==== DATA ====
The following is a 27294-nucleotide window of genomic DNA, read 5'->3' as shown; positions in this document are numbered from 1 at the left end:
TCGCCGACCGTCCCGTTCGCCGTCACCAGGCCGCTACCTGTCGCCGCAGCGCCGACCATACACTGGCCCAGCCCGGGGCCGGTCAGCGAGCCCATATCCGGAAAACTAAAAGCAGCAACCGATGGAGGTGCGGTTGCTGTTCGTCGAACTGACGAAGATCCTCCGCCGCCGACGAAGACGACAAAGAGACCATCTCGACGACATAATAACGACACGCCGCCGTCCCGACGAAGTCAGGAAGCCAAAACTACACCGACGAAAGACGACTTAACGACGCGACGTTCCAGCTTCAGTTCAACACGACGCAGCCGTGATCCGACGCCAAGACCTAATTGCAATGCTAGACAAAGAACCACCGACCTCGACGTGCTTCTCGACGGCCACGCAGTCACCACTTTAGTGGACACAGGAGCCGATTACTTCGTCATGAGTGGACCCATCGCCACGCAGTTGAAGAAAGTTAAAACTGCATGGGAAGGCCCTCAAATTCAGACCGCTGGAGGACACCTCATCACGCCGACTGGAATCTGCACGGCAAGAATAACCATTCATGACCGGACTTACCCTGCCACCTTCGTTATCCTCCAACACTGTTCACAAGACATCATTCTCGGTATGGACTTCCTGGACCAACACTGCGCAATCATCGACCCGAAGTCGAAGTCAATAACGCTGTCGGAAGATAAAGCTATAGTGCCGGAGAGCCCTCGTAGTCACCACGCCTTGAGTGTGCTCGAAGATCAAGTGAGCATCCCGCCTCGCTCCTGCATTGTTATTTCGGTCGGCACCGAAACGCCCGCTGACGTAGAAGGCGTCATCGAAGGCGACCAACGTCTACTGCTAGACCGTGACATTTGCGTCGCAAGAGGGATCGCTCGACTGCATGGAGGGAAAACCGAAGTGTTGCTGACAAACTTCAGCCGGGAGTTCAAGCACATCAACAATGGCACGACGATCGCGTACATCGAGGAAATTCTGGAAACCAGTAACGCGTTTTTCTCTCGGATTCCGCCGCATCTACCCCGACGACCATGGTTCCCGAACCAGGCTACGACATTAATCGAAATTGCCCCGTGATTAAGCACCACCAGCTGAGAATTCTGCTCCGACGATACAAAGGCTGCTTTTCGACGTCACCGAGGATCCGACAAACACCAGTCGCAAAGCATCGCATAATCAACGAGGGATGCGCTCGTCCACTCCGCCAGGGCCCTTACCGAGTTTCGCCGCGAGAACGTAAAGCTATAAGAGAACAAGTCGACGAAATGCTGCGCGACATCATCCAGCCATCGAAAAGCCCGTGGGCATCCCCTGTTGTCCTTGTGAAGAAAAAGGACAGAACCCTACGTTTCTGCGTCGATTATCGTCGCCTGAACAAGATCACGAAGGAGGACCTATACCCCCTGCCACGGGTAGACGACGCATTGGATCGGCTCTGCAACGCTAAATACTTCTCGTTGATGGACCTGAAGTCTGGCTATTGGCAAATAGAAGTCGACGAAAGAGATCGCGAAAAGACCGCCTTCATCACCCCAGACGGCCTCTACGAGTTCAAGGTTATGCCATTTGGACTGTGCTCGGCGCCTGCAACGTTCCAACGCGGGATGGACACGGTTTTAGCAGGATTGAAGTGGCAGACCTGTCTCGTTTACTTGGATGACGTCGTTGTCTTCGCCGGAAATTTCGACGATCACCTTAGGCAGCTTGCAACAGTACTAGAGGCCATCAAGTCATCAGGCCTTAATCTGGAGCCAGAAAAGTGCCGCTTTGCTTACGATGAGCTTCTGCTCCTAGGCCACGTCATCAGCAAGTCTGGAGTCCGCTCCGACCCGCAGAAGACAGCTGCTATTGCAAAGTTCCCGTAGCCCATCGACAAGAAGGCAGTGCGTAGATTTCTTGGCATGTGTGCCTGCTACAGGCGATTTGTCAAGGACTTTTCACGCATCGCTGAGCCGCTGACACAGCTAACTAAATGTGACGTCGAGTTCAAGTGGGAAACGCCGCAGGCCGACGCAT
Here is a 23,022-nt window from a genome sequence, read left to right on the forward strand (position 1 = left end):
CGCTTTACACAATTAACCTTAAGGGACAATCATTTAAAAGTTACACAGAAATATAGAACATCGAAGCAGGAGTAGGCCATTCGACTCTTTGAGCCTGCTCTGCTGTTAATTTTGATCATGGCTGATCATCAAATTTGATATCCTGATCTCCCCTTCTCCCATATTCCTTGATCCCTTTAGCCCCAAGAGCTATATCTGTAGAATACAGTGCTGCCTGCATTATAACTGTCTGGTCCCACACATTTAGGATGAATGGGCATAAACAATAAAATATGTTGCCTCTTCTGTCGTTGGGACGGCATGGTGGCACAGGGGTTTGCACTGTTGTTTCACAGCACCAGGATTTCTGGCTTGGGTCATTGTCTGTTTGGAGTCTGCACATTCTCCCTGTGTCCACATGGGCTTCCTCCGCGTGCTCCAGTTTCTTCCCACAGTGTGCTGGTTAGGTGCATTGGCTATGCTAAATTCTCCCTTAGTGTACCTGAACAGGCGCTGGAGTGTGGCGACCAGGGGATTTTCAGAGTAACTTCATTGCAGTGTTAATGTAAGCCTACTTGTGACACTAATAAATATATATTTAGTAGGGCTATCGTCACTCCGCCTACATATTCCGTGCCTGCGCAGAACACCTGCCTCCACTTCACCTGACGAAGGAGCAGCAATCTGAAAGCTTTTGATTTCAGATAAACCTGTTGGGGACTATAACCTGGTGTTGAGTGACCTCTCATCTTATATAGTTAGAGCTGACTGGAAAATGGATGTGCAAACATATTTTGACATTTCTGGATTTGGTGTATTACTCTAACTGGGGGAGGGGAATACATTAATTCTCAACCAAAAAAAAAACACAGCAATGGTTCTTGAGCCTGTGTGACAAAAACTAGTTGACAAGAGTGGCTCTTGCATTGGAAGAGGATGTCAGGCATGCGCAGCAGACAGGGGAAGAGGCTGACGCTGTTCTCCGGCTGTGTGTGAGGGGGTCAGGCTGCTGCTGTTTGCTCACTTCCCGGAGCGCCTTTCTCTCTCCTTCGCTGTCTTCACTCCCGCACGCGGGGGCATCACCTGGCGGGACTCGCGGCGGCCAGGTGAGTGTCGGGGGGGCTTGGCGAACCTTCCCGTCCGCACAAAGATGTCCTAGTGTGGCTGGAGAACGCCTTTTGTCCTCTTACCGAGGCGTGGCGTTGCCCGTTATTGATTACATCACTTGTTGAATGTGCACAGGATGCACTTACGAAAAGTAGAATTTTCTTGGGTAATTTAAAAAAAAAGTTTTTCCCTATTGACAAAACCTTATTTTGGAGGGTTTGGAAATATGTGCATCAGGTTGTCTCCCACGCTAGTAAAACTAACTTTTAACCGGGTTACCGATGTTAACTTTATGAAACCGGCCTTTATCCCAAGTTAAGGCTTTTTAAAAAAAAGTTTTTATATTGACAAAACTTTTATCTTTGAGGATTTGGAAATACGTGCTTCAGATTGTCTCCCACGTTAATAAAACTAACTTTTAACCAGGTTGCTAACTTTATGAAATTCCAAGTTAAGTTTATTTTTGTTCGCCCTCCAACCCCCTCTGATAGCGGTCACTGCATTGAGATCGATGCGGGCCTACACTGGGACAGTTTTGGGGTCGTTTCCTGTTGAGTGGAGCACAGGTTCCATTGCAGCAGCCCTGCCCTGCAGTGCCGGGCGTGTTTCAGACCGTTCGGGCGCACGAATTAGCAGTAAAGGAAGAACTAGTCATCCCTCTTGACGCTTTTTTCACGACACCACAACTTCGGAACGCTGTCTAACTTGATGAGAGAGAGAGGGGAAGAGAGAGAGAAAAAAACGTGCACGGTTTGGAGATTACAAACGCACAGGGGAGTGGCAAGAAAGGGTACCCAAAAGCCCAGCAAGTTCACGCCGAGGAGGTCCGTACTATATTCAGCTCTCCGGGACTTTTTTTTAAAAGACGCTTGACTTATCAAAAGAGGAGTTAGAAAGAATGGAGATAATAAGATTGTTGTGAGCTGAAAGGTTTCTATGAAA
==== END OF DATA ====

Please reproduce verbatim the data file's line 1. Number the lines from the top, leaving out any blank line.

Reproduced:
The following is a 27294-nucleotide window of genomic DNA, read 5'->3' as shown; positions in this document are numbered from 1 at the left end: